Modern devices with their miniature dimensions leave very little space for placing antennas, complicating the task of providing a good signal. Due to the limited space for these applications, such as mobile phones, the Internet of Things, wireless sensor networks, wearable devices, and implantable biomedical systems, designing a multiband antenna having satisfactory performance is a challenging task.
Scientists at MIT’s Computer Science and Artificial Intelligence Laboratory (CSAIL) tried to solve this problem. They have developed a “smart surface” that they call RFocus, which amplifies the Wi-Fi signal by almost ten times. The prototype of this RFocus includes a two-dimensional surface with a rectangular array of simple elements (antennas), each of which functions as an RF switch.
It consists of around 3,000 miniature antennas – each either lets the signal through or reflects it – that can be mounted on a wall or a regular board. According to the developers, in combination with special software, the solution provides maximum signal reception, with a novel optimization algorithm that uses signal strength measurements from the receiver.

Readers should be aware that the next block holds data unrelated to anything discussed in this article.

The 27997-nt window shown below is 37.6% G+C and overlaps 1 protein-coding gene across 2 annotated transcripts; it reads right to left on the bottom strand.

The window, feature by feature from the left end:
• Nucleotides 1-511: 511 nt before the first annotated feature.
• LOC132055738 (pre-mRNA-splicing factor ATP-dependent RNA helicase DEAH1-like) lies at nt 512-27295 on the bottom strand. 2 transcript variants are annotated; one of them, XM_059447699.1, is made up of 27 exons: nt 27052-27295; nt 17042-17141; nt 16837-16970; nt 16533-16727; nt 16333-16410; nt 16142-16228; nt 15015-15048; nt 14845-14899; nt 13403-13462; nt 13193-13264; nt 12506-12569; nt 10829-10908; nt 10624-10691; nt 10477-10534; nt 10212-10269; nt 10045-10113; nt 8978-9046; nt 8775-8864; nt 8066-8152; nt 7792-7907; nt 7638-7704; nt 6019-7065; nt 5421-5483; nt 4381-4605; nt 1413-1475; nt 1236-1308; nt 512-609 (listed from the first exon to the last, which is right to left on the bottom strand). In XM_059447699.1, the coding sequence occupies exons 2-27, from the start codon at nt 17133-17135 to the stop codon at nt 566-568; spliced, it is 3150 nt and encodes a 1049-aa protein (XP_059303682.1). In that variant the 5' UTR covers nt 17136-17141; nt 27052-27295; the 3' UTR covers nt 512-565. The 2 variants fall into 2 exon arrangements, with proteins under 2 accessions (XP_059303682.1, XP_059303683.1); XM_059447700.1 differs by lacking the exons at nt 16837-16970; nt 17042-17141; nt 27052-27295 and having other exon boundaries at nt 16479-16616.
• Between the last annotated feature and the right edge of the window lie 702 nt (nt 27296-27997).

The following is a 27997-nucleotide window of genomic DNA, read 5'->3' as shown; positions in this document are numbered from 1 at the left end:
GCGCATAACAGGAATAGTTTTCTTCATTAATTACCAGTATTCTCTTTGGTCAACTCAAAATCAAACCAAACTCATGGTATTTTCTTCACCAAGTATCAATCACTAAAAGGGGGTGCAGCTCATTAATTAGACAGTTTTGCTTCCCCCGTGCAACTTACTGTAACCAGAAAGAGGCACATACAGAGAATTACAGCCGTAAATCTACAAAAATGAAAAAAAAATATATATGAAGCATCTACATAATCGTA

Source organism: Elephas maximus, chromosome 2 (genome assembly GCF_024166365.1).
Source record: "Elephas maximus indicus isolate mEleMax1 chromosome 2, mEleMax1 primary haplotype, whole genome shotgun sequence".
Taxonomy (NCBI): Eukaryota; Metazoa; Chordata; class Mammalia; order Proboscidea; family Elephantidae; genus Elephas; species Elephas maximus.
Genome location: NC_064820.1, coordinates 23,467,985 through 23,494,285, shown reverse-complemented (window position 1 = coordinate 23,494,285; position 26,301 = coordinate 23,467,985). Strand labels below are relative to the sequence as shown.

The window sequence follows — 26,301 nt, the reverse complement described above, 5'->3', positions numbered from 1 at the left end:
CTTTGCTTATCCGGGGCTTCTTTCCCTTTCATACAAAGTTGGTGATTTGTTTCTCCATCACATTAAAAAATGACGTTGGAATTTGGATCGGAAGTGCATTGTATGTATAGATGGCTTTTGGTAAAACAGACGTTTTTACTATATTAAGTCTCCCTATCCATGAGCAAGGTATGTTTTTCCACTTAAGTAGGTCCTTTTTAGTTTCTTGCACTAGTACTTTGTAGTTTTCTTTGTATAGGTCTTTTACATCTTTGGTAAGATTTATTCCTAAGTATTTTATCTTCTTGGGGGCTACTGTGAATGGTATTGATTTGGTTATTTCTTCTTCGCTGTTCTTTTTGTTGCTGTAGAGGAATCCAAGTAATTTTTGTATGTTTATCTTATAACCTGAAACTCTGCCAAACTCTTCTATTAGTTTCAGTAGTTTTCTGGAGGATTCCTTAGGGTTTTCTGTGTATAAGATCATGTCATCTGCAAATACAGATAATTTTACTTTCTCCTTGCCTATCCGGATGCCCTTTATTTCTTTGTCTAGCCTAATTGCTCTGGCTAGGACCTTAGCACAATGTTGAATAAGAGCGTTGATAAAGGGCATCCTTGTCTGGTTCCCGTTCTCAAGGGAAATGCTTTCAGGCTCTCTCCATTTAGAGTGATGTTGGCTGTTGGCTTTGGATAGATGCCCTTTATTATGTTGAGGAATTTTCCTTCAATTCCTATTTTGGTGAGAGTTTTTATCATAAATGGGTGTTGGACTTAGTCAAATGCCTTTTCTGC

This turns out to be a cheap and easy way to amplify a Wi-Fi or 5G signal. In the first test, the “smart surface” was able to improve the median signal strength by 10.5 times, and the median channel capacity by 2.1 times, writes the study author Venkat Arun and Hari Balakrishnan.
Potentially, such an RFocus surface can be installed in the form of an inexpensive thin wallpaper, requiring no wiring. In addition, compared to “conventional” systems, the solution consumes less energy, since it does not require additional amplifiers that consume a lot of charges.
Such a solution can be especially useful for Internet of Things devices with too small sizes. However, the development stage is still far from the commercial stage.
- Venkat Arun, Hari Balakrishnan, RFocus: Practical Beamforming for Small Devices. arXiv 2019 arXiv:1905.05130 [cs.NI]